I got connected to national motivational speaker, Tim Cusack, who was enthusiastic about the concept of students working on real projects. He was considering a new logo idea and wanted my students to present concepts to him. Although his manager didn’t choose any, a pizza party was thrown for their effort. It was just awesome to see my students present their work. I tried to make it as formal as possible so we met in our high school conference room!Grand Rapids Bimmer, LLC Luxury Chauffeer Services
Two recent alumni remembered NPC’s Graphic Design department’s quality work and requested that my students take on the real-world project of designing the logo for their new venture -a private chauffeur company for Grand Rapids. Excited to take on this real-world project, I invited Joseph Naimo of Nimo-studio to co-teach with me. Students chose creative directors to lead 5 different “ad firms” and are currently researching for product mood boards. Here is a 2 minute presentation that the young entrepreneurs gave to my students. Students spent a week researching and developing target audience boards and presented them to the client for feedback. By doing this step, students were able to hone in on what the client is really looking for. Students also had the real-world experience of public speaking by presenting their work to the client, shown here in this video link.
Sometimes all I can do is create a client, but that has worked well to simulate a real-world project. I have even dressed up with wig and suit to be a “client” – fooling an exchange student! My principal has also been willing to wear a wig and be the “client” for us – which was hilarious. I introduce fictitious clients by saying for instance, “I have a friend named Bill Silver who is interested in starting up a new business. He is an entrepreneur as is open to what that business might be. He knows for sure he wants to name it after his wife, Iris. The business will be called Silver Iris, but he wants you to come up with a product and marketing materials that would match the spirit of the name and company.” The students catch on that it is all hogwash, but they think it is quite fun! and who wouldn’t want to come up with a new business?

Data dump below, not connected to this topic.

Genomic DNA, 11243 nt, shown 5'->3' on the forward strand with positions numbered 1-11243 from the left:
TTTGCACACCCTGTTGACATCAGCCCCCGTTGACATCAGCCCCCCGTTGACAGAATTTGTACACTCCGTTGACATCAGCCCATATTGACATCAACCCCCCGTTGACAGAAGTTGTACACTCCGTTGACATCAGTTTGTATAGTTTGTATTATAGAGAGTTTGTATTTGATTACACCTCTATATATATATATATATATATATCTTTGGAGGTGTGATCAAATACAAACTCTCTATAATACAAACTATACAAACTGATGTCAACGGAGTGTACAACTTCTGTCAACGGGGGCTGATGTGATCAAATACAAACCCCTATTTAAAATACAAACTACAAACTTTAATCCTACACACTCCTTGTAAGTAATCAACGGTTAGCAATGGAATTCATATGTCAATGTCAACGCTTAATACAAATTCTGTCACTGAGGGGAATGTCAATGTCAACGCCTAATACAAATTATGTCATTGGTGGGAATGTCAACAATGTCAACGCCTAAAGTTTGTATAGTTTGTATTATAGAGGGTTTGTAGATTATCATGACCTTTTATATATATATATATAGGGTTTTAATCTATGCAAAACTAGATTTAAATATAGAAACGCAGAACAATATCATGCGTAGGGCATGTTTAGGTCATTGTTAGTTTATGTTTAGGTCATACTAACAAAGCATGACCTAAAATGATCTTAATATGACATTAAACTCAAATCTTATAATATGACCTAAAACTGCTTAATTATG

There are always design competitions on line as well as sites specifically for logo design. Although some designers “frown” on these sites, it is an awesome opportunity for my Graphic Design 2 students to have their go at the real market. No one knows their age!
Even if you have no connections at all with designers or clients, your school could always use student help. We have done school logo designs, brochures, flyers, posters for plays, t-shirts for sports and activities etc. Some have been contests, others paid, or pro bono. I have even had students design wordless storybooks and “read” them to the 1st graders.